GameReviewPad provides reviews in a structure that gives the reader information and tools that other review site neglect to provide. Contributors showcase their gaming history in every review to build a relationship with the reader. Every contributor is allowed their own structure within the body, but no review scores are allowed.
1. Review Context
The review context represents the contributor’s history with the genre or franchise of a particular game. The review context is designed to develop a relationship between the reader and each individual review.
Sample Examples for Final Fantasy XV
Example I: “This is the first time I have ever played a Final Fantasy game.”
In the above example, a reader who has played few or no Final Fantasy games may find the review more helpful rather than a reader who has played most Final Fantasy games.
Example II: “I’ve played every Final Fantasy game except for Final Fantasy II.”
In above example, a reader who is a Final Fantasy franchise veteran may find the review more helpful rather than a reviewer who has played few or no Final Fantasy games.
Example III: “I have a lot of JRPG experience, but I have only played Final Fantasy VII, Final Fantasy VIII, and Final Fantasy XIII,”
In the above example, the reviewer states his genre experience level, but also only experience with a select amount of Final Fantasy games. This is probably the most common variant of Review Contexts a reader can expect from GameReviewPad.
Not only can the Review Context provide an overall snapshot of the contributor’s experience, but it can foreshadow how a review may be written, like with few or many comparisons to previous games of a franchise or genre.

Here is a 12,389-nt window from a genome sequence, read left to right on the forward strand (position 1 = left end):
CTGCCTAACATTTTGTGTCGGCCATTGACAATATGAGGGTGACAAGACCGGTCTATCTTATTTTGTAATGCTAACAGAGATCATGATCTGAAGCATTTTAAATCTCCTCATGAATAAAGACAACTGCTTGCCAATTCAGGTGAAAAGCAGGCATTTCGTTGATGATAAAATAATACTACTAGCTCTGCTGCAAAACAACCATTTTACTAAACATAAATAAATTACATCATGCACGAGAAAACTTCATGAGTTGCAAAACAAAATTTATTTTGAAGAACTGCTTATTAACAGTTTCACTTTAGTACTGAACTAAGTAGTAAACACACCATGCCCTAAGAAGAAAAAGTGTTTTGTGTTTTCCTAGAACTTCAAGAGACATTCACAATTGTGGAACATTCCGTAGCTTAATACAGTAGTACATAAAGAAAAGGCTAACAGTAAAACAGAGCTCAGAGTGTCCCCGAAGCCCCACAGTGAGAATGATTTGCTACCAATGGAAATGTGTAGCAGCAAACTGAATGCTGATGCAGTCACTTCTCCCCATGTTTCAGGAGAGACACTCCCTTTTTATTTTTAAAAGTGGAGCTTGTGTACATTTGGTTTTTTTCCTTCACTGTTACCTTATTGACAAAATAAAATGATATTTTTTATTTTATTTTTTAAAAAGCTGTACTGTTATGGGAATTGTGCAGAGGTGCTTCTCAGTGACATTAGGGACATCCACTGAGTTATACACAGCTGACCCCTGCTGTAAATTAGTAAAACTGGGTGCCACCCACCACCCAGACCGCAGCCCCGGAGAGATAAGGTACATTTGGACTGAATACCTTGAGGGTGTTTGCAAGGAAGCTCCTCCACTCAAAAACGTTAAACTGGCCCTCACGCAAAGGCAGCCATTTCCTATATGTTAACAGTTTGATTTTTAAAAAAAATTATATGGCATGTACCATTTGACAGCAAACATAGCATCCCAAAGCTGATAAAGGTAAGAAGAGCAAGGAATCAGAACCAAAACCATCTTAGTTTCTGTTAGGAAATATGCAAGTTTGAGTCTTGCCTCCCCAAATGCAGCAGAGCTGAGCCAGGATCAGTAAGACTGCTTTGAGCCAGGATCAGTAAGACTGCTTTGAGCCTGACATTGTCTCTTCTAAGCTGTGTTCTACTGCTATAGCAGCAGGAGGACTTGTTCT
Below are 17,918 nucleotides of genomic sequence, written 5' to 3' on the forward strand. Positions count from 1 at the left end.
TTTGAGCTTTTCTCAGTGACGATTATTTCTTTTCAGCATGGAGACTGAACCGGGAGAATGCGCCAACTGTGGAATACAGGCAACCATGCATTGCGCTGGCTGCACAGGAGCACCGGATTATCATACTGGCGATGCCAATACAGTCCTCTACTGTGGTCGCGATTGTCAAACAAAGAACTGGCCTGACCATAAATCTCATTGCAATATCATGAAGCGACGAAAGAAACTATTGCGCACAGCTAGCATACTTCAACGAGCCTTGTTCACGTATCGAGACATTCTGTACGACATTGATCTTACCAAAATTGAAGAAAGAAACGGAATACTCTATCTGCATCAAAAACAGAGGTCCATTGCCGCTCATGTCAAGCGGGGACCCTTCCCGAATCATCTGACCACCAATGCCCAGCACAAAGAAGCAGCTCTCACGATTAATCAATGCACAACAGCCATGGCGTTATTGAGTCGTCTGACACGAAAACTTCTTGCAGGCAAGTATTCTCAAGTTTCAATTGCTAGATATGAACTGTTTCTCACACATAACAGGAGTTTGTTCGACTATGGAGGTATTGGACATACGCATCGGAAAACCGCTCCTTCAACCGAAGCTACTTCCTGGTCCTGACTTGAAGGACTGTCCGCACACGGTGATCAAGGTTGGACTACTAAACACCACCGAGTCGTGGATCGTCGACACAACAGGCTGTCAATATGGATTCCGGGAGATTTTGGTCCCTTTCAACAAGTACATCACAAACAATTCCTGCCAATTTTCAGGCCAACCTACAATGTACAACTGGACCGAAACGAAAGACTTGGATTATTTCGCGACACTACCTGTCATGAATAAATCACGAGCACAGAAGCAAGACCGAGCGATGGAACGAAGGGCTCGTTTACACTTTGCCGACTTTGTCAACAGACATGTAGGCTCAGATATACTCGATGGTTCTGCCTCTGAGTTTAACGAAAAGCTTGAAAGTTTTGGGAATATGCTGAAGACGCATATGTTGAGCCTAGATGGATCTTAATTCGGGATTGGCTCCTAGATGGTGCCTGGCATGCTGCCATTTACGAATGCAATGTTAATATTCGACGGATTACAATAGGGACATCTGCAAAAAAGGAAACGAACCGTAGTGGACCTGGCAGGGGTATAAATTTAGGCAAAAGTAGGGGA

GameReviewPad allows multiple full length reviews of the same game for the same platform if another contributor has a very different experience level with the genre or franchise that produces an opposite opinion.
2. Date Playthrough Started
This is the date the contributor started to play the reviewed game. This date is important because it also determines the technical state of the game when it was played. If the review doesn’t mention a technical flaw in the game it may be because the game was played after the issue was fixed. It also works the other way around. If a review mentions many technical issues, but the issues were fixed shortly after then the reader knows the reason why they were mentioned.
(See 6. Patch this Review)
This just states the publisher and developer. No explanation needed.
4. Contributor’s Body Structure
The contributor gets to choose their preferred body structure. Some contributors prefer full essay form, while others may prefer separating the review into subsections. The names of potential subsections are the contributor’s choice also.
5. PC/Mac Specifications
These are the PC/Mac specifications of the contributor’s play settings for that particular game. If the review mentions the technical state of the game then the PC/Mac specs are important to know in order to give full context of the problem.
6. Similar Games Liked/Disliked
The similar games liked/disliked section includes one or two games of the same genre or franchise that the contributor liked and/or disliked.
Have you ever read an extremely negative review and wondered, “Well then what does this person like?” This section is to help develop a relationship between the reader and the contributor. If the reader starts to see a pattern with a particular contributor where there is agreement on the reviews and the similar games liked/disliked, then the reader can develop trust with that contributor.